Within the first hour of landing at Haneda Tokyo Airport, I managed to make several cultural blunders.
My Dad and I step up to the baggage check counter for our domestic flight, stiff from our 10 hour flight from San Francisco, and signal the attendant that we have no knowledge of Japanese with a sad “hello.” As we were about to leave I used the plain version of “thank you” instead of the polite, which does not seem like too big a deal until you remember that Japanese culture holds respect in high regard and that the way of addressing someone plays a big part in that.
To cap off the experience, I said goodbye and turned around to leave right as the she started bowing. Caught in a bad position, I quickly half bowed and hoped she would write us off as American tourists.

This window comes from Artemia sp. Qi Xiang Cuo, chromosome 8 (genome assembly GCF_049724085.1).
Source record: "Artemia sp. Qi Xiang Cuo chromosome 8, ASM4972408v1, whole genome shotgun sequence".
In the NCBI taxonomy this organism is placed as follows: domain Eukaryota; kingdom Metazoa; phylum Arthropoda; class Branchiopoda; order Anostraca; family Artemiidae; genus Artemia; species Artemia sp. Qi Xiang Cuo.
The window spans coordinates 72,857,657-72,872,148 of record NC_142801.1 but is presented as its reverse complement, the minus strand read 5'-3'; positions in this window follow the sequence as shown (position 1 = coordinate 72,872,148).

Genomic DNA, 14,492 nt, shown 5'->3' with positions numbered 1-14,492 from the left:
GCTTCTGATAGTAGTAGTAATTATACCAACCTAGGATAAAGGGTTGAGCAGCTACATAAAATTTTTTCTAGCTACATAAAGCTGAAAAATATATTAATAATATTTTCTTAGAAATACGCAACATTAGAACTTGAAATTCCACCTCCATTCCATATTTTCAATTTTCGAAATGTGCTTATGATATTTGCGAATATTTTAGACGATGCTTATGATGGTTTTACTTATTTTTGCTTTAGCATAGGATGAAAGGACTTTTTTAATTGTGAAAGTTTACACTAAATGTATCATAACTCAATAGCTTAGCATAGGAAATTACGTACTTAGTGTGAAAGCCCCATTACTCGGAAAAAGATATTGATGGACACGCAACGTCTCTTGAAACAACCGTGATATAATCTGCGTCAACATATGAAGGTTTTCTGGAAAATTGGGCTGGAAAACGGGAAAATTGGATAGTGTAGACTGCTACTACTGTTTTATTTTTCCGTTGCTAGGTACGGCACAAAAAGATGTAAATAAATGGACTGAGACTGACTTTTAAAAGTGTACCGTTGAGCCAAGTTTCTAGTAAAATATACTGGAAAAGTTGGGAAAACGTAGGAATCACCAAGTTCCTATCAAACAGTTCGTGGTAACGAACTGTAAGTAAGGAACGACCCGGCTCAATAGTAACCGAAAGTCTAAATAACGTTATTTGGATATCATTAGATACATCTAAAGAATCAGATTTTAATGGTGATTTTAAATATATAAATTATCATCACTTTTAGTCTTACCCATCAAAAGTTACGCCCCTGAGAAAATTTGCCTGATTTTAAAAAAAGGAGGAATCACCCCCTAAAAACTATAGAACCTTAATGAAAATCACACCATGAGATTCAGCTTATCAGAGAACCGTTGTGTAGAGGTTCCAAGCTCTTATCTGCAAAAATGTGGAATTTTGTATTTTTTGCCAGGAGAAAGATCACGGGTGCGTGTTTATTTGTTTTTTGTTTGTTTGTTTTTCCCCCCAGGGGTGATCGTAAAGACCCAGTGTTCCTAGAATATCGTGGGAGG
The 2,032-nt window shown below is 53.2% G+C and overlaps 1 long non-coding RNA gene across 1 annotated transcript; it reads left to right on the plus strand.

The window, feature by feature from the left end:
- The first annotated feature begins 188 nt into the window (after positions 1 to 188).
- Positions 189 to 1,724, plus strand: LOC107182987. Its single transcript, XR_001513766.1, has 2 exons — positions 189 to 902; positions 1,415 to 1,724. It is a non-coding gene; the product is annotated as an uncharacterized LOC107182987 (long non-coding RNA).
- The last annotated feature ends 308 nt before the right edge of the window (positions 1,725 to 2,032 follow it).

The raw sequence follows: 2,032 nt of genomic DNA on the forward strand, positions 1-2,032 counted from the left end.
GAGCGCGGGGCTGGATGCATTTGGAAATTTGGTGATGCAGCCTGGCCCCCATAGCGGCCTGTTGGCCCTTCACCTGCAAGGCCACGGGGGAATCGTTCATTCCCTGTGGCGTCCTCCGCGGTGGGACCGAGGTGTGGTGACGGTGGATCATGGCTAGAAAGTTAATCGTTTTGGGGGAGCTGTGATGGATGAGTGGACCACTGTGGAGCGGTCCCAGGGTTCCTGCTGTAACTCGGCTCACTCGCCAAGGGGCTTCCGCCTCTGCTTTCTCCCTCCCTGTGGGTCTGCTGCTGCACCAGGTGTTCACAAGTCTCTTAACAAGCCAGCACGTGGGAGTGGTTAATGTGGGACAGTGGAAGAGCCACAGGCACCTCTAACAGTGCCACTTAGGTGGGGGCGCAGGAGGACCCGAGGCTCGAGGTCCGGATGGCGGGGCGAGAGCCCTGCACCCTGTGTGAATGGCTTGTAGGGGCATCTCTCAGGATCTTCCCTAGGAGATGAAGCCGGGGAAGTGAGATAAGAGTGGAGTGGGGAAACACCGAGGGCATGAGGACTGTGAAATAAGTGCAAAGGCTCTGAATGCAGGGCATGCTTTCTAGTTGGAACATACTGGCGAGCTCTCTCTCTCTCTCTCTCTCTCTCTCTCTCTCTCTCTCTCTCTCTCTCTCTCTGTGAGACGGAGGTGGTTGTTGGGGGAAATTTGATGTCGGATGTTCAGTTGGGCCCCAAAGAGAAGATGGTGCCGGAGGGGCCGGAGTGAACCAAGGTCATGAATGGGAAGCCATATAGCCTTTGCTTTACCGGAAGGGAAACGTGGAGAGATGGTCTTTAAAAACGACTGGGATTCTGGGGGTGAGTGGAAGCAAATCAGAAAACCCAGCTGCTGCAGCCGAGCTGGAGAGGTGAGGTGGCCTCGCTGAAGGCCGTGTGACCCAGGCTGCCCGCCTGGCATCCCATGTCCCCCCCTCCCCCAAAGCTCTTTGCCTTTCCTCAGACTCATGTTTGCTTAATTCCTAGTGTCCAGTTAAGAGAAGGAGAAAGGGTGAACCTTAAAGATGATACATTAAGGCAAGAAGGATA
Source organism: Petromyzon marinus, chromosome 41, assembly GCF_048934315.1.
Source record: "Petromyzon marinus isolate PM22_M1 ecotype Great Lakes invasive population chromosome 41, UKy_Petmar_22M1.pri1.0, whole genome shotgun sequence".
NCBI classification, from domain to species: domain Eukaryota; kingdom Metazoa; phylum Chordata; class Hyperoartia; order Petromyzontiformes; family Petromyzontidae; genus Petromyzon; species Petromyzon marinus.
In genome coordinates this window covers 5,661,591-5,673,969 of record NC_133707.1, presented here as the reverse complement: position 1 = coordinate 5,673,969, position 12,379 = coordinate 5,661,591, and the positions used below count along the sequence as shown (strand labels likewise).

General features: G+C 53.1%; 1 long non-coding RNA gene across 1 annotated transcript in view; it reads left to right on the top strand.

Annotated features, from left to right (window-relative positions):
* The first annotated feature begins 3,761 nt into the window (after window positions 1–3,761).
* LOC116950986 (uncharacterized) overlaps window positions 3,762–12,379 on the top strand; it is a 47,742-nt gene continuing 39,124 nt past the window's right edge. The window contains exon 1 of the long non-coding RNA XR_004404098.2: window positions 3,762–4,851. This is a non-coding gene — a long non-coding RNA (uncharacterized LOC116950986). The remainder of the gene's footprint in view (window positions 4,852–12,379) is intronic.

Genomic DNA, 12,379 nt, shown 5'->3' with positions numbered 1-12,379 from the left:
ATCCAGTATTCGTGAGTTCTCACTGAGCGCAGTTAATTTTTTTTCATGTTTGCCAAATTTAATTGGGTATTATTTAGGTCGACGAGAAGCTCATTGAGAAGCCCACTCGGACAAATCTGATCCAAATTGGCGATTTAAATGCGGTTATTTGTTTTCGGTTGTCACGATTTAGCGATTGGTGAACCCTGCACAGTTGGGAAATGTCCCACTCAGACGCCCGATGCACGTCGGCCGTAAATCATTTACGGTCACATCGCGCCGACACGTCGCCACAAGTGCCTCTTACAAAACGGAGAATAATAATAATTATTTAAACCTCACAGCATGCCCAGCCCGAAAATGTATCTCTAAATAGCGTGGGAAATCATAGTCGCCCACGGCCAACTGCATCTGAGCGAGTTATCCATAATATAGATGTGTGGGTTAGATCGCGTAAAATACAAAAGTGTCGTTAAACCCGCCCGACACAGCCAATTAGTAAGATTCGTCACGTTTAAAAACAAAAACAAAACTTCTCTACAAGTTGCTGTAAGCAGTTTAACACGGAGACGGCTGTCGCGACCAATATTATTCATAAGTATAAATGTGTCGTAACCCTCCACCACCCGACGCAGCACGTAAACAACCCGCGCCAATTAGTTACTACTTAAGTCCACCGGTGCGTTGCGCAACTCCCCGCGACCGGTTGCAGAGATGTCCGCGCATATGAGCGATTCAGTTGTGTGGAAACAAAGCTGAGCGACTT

We took a stroll through the airport, which only made apparent how American I am. I stood out as much as a highlighter in the sea of black business suits and school uniforms, the dominating wear in the domestic terminal we transferred to. As I only brought a pair of jeans and two pairs of brown/beige pants, im hoping the demographic is more diverse once we step outside the bubble of an airport.
My flights were spent trying to learn Japanese as quickly as possible, which is not an easy task. But with “Do you speak English?” sort of under my belt, I’m feeling slightly better about the situation.
After two plane flights, a train ride, and a taxi, we finally arrived at our hotel. Exhausted from 24 hours of travel, we ordered room service and promptly fell asleep.